Banks Get Involved in Environmental Strategies

Banks Get Involved in Environmental Strategies

Why have some of the largest banks in the world invested large sums of money to environmental and sustainability causes? Why did both Citigroup and Bank of America pledge to invest $50 billion each in alternative energy and conservation projects and – more important – work hard to meet these goals?  Why are environmental and sustainability issues important to financial institutions? This appears counterintuitive. After all, banks do not operate factories, use much energy or water, require the use of large quantities of raw materials, or emit much in the way of pollutants into the air or generate much solid waste or wastewater. Why is sustainability now important to financial institutions?

Environmental and sustainability issues ranging from climate change to pollution abatement to alternative energy are important to the operations and profits of financial institutions. Banks provide capital to all sectors of the economy for positive growth and results. As environmental and sustainability issues directly affect more businesses, they will similarly impact lending decisions, such as return on investment, risk, and facility and supply chain management.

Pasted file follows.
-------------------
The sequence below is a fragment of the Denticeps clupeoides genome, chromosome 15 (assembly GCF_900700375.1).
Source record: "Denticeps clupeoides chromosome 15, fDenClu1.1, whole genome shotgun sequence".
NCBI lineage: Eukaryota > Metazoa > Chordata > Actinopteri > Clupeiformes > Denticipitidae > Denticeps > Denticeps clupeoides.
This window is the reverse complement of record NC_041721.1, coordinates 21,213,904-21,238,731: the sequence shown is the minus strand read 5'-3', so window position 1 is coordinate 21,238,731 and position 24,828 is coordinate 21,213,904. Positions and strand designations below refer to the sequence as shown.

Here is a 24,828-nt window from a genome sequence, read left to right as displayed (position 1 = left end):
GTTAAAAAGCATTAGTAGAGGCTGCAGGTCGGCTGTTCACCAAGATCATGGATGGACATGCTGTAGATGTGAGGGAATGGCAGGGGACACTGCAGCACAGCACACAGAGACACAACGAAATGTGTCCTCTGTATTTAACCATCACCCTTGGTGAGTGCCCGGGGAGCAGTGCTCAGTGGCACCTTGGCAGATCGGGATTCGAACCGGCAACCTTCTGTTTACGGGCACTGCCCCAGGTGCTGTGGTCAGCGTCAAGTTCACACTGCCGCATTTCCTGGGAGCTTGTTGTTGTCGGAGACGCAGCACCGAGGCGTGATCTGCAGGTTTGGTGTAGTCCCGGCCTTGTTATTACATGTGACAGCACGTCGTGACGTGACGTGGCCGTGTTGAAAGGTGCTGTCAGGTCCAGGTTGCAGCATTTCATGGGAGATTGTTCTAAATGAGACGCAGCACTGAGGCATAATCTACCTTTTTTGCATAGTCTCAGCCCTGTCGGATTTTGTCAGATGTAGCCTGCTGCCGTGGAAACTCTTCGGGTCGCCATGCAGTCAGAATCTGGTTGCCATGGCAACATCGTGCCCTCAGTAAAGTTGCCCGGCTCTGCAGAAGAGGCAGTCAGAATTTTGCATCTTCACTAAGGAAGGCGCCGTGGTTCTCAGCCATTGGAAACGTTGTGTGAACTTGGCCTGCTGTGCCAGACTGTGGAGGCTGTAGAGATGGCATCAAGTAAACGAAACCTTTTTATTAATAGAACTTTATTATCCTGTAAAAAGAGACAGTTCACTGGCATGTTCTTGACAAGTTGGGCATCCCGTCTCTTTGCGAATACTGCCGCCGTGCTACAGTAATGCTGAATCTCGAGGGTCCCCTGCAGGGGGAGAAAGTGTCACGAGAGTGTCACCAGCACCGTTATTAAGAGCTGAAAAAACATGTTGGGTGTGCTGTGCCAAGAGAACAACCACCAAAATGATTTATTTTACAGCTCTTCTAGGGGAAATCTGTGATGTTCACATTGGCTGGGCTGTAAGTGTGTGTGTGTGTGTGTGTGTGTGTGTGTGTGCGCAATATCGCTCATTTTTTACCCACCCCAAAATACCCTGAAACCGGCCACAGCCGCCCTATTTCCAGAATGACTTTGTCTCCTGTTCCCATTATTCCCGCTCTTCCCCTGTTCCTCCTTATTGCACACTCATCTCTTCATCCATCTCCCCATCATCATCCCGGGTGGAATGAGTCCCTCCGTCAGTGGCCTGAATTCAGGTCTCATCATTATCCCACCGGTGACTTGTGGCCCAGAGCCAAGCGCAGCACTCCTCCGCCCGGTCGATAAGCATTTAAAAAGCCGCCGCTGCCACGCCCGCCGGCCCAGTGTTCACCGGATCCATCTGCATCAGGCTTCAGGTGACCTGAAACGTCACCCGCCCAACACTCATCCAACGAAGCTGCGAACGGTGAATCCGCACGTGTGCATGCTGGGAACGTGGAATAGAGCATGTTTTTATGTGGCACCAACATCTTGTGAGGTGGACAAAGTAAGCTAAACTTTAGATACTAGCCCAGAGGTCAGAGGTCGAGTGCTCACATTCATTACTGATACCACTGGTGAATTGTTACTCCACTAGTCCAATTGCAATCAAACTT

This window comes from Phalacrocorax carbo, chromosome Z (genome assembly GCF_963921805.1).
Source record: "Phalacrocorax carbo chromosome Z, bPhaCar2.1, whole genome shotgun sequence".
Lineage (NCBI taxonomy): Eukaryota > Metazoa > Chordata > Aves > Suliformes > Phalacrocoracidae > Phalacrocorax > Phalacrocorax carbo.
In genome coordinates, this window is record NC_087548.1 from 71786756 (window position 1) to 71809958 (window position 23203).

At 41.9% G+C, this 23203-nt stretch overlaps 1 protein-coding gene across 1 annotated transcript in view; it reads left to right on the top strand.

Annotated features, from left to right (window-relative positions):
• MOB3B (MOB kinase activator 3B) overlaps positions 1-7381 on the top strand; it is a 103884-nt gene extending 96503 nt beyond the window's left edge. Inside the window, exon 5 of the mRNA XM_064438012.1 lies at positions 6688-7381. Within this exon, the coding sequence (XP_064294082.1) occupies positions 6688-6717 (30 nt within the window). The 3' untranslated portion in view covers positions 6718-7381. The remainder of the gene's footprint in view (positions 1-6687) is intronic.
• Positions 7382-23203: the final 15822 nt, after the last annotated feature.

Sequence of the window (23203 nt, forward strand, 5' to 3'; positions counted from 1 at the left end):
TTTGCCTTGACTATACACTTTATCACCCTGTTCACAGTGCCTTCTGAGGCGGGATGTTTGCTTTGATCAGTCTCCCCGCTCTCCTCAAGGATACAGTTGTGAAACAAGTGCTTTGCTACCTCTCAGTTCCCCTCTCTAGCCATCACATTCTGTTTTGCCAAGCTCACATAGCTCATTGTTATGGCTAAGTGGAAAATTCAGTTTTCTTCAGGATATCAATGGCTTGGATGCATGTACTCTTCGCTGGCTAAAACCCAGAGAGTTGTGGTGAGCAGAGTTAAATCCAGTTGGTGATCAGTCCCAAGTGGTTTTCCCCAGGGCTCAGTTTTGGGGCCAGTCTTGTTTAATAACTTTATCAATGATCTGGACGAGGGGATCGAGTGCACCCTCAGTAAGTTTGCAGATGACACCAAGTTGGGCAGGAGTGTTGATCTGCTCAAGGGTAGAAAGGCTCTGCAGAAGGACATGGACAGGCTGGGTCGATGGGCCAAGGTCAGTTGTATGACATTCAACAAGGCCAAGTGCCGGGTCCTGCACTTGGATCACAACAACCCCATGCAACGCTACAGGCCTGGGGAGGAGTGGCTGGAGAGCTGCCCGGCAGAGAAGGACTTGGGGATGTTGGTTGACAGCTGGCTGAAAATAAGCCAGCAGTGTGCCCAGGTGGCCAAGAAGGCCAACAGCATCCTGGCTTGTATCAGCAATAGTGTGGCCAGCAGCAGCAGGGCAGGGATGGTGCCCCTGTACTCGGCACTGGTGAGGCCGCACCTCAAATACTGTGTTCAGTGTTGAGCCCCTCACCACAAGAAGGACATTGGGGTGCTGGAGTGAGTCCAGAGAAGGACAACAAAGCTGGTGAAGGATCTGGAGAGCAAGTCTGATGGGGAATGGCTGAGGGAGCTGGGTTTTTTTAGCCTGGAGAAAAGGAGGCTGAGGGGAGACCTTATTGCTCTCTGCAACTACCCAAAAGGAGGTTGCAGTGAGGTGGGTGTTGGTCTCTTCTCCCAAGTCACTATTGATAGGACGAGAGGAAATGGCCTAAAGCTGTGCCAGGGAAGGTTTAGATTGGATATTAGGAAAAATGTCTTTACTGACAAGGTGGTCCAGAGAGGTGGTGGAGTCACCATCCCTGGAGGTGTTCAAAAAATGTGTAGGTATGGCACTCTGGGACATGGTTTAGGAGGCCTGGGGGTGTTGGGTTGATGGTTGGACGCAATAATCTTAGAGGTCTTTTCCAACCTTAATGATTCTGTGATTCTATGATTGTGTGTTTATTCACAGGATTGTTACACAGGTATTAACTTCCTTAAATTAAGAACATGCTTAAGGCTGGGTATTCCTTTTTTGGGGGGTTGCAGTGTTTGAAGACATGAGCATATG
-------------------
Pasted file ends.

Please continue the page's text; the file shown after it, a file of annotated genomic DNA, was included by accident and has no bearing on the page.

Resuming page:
Financial institutions recognize two phases to this issue. Investing in green projects (particularly beating the competition) represents a great business opportunity. Cities and now countries crave greener buildings, smarter energy production and distribution, and cleaner transportation. For example, in China before the last Olympics, non-sustainable growth can be dangerous both healthwise and economically. European nations understand the high cost of energy. Even areas in the US, such as PlaNYC 2030, understand this, too. Those with proven technologies and proper financing will have an advantage (and an opportunity to make money).

Ignoring environmental and sustainability issues represents a potential financial risk.  The UN Environmental Programme estimated that loss of value of assets due to the impacts of climate change could total $1 trillion annually by 2040. This has got to be a worrisome figure for financial institutions who finance vulnerable assets, as well as for the insurance industry.

Therefore these leading institutions are not investing in sustainability for public relations purposes or for charity. It is part of their corporate strategy. There is growing evidence that sustainability efforts correlate well with improved financial performance.  A study by AT Kearney (http://www.atkearney.com/news-media/news-releases/) found that financial services providers focused on environmental and sustainability issues during the recent recession outperformed their competitors by 25% in terms of their market capitalization over a 6 month period.

CCES has the experience to help your firm develop a new or expand your current sustainability program to result in measureable, deliverable financial benefits for you. See www.CCESworld.com. Contact us at 914-584-6720 or karell@CCESworld.com.


Marc Karell, P.E., CEM, Principal, Climate Change & Environmental Services, LLC

 

 


Reprinted with permission by CCES

 


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